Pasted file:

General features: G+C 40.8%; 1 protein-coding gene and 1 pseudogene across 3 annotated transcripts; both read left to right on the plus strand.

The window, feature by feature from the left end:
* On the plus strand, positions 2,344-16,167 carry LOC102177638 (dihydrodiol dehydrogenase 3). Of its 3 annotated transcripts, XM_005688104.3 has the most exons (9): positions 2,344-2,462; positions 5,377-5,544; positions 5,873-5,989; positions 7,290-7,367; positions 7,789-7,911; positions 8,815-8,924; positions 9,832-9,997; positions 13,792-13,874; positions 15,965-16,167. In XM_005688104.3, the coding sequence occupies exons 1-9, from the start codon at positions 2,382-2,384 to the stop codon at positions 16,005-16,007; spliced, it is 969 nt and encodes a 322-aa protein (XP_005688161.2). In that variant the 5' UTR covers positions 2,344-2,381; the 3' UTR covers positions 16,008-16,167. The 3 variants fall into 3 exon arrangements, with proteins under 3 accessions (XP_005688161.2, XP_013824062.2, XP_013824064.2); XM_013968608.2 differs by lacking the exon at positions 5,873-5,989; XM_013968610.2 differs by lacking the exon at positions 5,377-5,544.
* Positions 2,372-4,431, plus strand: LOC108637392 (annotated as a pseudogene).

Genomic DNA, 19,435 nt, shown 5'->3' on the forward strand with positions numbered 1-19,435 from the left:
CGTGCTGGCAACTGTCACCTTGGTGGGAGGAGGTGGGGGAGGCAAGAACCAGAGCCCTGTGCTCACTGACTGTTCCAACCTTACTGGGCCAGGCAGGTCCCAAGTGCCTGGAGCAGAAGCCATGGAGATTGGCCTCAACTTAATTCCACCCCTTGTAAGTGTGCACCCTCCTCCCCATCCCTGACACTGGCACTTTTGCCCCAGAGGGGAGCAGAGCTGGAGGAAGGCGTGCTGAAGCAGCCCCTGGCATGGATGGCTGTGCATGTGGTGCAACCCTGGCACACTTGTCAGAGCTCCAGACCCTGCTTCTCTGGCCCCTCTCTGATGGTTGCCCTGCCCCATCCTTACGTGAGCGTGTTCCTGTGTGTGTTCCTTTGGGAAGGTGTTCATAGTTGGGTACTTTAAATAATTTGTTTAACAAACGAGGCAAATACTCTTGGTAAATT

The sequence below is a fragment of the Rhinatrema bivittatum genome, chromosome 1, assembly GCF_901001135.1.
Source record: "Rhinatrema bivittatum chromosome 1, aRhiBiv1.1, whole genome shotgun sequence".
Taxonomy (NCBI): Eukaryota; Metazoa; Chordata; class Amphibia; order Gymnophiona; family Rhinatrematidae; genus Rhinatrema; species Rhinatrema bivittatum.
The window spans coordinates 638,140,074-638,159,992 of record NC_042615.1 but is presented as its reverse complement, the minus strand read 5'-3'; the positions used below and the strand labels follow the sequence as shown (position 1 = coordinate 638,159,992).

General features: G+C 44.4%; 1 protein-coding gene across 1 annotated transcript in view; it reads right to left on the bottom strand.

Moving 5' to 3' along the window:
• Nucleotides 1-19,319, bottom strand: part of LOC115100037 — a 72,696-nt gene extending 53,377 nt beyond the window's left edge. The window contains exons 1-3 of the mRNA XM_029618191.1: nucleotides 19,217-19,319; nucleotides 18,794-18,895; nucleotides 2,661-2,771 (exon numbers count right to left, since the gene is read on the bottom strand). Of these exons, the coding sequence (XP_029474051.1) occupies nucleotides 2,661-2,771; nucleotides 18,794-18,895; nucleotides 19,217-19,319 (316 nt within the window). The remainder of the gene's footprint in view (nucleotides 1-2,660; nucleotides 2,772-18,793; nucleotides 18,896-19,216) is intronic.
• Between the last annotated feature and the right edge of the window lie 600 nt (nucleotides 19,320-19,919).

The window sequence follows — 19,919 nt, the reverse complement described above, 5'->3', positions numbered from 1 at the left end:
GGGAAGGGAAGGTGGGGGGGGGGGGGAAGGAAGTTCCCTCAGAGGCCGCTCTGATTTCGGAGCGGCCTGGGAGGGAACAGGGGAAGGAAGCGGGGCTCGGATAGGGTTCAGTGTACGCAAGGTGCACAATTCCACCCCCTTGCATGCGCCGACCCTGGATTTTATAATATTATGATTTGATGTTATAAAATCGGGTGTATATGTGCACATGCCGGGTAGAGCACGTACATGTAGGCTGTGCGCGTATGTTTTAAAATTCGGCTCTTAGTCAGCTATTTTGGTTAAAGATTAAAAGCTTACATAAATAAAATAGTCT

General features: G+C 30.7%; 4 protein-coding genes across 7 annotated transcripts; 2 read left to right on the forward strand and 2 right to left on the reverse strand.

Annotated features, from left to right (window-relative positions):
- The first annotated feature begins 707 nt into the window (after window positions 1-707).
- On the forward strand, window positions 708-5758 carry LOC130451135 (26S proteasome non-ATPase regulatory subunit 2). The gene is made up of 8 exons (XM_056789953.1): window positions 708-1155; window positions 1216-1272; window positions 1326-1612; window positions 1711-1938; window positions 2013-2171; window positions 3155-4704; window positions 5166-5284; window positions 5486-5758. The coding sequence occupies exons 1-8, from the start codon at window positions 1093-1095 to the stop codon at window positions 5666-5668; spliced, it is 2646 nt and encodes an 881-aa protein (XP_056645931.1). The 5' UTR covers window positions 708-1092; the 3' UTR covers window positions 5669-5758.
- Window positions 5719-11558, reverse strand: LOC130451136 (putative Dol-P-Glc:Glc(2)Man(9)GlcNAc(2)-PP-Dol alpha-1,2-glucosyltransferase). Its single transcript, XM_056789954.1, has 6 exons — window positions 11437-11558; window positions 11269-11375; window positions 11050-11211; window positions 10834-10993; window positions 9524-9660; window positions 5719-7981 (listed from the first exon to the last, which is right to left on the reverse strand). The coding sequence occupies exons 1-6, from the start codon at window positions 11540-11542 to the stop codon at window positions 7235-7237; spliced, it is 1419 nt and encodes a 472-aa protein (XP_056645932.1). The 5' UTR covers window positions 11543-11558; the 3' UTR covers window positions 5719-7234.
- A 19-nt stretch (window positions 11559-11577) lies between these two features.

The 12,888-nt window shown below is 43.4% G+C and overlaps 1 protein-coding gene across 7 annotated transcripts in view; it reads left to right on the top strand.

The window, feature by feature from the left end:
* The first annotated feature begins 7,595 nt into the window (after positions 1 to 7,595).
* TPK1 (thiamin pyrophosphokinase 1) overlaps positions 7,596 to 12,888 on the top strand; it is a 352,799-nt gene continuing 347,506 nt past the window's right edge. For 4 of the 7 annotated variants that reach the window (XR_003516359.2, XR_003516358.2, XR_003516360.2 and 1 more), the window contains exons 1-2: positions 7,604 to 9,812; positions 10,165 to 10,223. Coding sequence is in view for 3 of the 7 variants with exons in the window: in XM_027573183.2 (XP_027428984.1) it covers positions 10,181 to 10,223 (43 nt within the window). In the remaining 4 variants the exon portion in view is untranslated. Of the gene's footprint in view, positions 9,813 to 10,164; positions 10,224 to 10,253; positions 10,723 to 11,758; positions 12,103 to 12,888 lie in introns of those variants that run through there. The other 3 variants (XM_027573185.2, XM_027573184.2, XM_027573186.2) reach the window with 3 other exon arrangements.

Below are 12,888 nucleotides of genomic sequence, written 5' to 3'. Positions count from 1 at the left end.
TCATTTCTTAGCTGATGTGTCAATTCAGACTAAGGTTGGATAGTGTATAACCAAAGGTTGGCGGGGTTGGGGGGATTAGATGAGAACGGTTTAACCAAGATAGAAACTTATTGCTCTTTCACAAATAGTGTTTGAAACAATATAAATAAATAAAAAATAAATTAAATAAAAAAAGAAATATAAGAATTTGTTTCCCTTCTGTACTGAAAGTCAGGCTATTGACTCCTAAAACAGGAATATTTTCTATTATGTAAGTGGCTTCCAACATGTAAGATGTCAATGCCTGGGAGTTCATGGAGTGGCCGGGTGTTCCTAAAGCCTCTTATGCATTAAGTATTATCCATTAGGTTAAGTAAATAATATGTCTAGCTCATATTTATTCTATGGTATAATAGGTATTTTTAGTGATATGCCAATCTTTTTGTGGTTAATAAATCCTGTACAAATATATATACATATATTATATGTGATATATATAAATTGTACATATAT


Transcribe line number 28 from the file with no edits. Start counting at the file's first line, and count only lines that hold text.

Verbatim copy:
TCATTTCTTAGCTGATGTGTCAATTCAGACTAAGGTTGGATAGTGTATAACCAAAGGTTGGCGGGGTTGGGGGGATTAGATGAGAACGGTTTAACCAAGATAGAAACTTATTGCTCTTTCACAAATAGTGTTTGAAACAATATAAATAAATAAAAAATAAATTAAATAAAAAAAGAAATATAAGAATTTGTTTCCCTTCTGTACTGAAAGTCAGGCTATTGACTCCTAAAACAGGAATATTTTCTATTATGTAAGTGGCTTCCAACATGTAAGATGTCAATGCCTGGGAGTTCATGGAGTGGCCGGGTGTTCCTAAAGCCTCTTATGCATTAAGTATTATCCATTAGGTTAAGTAAATAATATGTCTAGCTCATATTTATTCTATGGTATAATAGGTATTTTTAGTGATATGCCAATCTTTTTGTGGTTAATAAATCCTGTACAAATATATATACATATATTATATGTGATATATATAAATTGTACATATAT